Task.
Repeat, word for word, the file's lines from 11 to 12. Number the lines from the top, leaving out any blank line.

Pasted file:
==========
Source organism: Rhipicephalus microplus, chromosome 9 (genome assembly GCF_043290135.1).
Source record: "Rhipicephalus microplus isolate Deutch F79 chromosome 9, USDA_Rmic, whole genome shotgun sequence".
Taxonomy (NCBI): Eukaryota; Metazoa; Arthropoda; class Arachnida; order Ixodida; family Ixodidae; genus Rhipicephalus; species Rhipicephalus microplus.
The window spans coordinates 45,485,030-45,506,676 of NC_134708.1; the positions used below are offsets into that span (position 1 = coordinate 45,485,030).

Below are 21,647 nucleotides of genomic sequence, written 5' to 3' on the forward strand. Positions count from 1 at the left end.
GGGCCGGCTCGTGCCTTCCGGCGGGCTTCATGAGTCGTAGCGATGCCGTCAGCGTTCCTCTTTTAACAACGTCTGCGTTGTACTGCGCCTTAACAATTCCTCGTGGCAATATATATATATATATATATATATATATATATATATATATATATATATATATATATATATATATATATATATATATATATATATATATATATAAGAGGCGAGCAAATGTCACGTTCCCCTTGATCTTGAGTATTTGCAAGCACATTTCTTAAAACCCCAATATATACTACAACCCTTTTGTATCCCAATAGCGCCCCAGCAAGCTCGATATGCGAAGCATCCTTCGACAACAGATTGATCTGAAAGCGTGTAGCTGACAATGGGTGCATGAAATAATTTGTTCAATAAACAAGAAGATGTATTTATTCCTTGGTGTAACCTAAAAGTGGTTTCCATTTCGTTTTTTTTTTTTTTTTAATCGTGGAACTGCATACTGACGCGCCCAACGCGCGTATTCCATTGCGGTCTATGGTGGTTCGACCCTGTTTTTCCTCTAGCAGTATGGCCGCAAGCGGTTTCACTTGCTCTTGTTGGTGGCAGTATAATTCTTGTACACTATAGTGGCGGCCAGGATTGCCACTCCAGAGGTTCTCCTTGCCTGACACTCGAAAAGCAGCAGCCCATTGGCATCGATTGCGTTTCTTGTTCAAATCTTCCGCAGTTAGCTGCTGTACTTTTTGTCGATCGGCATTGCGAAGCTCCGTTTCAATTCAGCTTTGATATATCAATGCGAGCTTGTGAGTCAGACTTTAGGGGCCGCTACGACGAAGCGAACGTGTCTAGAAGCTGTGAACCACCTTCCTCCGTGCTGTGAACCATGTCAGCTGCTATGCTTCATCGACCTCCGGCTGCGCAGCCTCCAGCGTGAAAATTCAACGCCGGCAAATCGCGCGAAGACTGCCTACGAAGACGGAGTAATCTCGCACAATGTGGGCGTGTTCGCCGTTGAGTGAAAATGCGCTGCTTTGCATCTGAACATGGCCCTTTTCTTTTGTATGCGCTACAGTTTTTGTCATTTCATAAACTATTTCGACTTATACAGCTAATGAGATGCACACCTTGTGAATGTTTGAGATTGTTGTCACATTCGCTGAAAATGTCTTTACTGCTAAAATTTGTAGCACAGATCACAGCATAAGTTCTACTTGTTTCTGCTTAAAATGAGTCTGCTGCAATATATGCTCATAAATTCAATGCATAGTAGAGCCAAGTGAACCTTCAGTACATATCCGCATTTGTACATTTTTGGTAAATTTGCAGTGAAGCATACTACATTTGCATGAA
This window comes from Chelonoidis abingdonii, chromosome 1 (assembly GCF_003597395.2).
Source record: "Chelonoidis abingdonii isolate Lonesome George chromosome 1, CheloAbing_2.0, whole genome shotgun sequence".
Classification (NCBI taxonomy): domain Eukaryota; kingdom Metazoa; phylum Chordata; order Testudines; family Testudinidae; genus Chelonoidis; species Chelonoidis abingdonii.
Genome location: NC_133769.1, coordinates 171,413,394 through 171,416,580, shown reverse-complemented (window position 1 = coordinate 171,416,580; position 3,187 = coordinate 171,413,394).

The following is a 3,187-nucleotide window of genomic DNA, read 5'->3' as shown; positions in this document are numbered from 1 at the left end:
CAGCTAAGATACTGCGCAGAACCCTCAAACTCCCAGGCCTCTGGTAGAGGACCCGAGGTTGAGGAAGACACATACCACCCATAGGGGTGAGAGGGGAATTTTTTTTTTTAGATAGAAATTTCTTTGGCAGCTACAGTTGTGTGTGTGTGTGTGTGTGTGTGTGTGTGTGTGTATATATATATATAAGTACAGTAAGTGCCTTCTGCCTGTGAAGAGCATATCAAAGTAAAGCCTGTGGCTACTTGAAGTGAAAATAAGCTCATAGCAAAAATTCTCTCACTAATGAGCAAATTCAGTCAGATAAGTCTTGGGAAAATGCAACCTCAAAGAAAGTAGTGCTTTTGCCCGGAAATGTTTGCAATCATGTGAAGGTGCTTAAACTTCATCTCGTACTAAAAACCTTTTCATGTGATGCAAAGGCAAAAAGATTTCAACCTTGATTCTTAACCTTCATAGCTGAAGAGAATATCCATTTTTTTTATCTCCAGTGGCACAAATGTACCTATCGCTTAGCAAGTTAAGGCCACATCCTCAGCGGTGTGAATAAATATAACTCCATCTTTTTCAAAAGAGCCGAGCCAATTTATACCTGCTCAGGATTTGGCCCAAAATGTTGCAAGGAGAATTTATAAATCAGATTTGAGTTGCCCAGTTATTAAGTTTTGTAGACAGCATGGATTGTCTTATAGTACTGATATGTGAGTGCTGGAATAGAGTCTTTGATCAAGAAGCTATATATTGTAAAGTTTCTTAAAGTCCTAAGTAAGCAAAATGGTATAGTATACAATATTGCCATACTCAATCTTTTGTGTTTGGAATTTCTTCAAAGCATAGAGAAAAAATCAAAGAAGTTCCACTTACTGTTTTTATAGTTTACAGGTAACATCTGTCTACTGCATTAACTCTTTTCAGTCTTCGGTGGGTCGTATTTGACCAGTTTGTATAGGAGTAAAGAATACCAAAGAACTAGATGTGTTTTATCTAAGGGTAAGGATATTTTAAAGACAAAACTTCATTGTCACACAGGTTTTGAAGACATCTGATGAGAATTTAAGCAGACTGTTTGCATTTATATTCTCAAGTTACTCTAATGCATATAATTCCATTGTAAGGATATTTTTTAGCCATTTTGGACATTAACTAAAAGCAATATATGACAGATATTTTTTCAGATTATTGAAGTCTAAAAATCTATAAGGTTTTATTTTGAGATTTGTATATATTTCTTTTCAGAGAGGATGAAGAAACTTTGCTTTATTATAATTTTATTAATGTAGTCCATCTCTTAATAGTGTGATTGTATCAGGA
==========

The following is a 3,187-nucleotide window of genomic DNA, read 5'->3' as shown; positions in this document are numbered from 1 at the left end:
CAGCTAAGATACTGCGCAGAACCCTCAAACTCCCAGGCCTCTGGTAGAGGACCCGAGGTTGAGGAAGACACATACCACCCATAGGGGTGAGAGGGGAATTTTTTTTTTTAGATAGAAATTTCTTTGGCAGCTACAGTTGTGTGTGTGTGTGTGTGTGTGTGTGTGTGTGTGTATATATATATATAAGTACAGTAAGTGCCTTCTGCCTGTGAAGAGCATATCAAAGTAAAGCCTGTGGCTACTTGAAGTGAAAATAAGCTCATAGCAAAAATTCTCTCACTAATGAGCAAATTCAGTCAGATAAGTCTTGGGAAAATGCAACCTCAAAGAAAGTAGTGCTTTTGCCCGGAAATGTTTGCAATCATGTGAAGGTGCTTAAACTTCATCTCGTACTAAAAACCTTTTCATGTGATGCAAAGGCAAAAAGATTTCAACCTTGATTCTTAACCTTCATAGCTGAAGAGAATATCCATTTTTTTTATCTCCAGTGGCACAAATGTACCTATCGCTTAGCAAGTTAAGGCCACATCCTCAGCGGTGTGAATAAATATAACTCCATCTTTTTCAAAAGAGCCGAGCCAATTTATACCTGCTCAGGATTTGGCCCAAAATGTTGCAAGGAGAATTTATAAATCAGATTTGAGTTGCCCAGTTATTAAGTTTTGTAGACAGCATGGATTGTCTTATAGTACTGATATGTGAGTGCTGGAATAGAGTCTTTGATCAAGAAGCTATATATTGTAAAGTTTCTTAAAGTCCTAAGTAAGCAAAATGGTATAGTATACAATATTGCCATACTCAATCTTTTGTGTTTGGAATTTCTTCAAAGCATAGAGAAAAAATCAAAGAAGTTCCACTTACTGTTTTTATAGTTTACAGGTAACATCTGTCTACTGCATTAACTCTTTTCAGTCTTCGGTGGGTCGTATTTGACCAGTTTGTATAGGAGTAAAGAATACCAAAGAACTAGATGTGTTTTATCTAAGGGTAAGGATATTTTAAAGACAAAACTTCATTGTCACACAGGTTTTGAAGACATCTGATGAGAATTTAAGCAGACTGTTTGCATTTATATTCTCAAGTTACTCTAATGCATATAATTCCATTGTAAGGATATTTTTTAGCCATTTTGGACATTAACTAAAAGCAATATATGACAGATATTTTTTCAGATTATTGAAGTCTAAAAATCTATAAGGTTTTATTTTGAGATTTGTATATATTTCTTTTCAGAGAGGATGAAGAAACTTTGCTTTATTATAATTTTATTAATGTAGTCCATCTCTTAATAGTGTGATTGTATCAGGA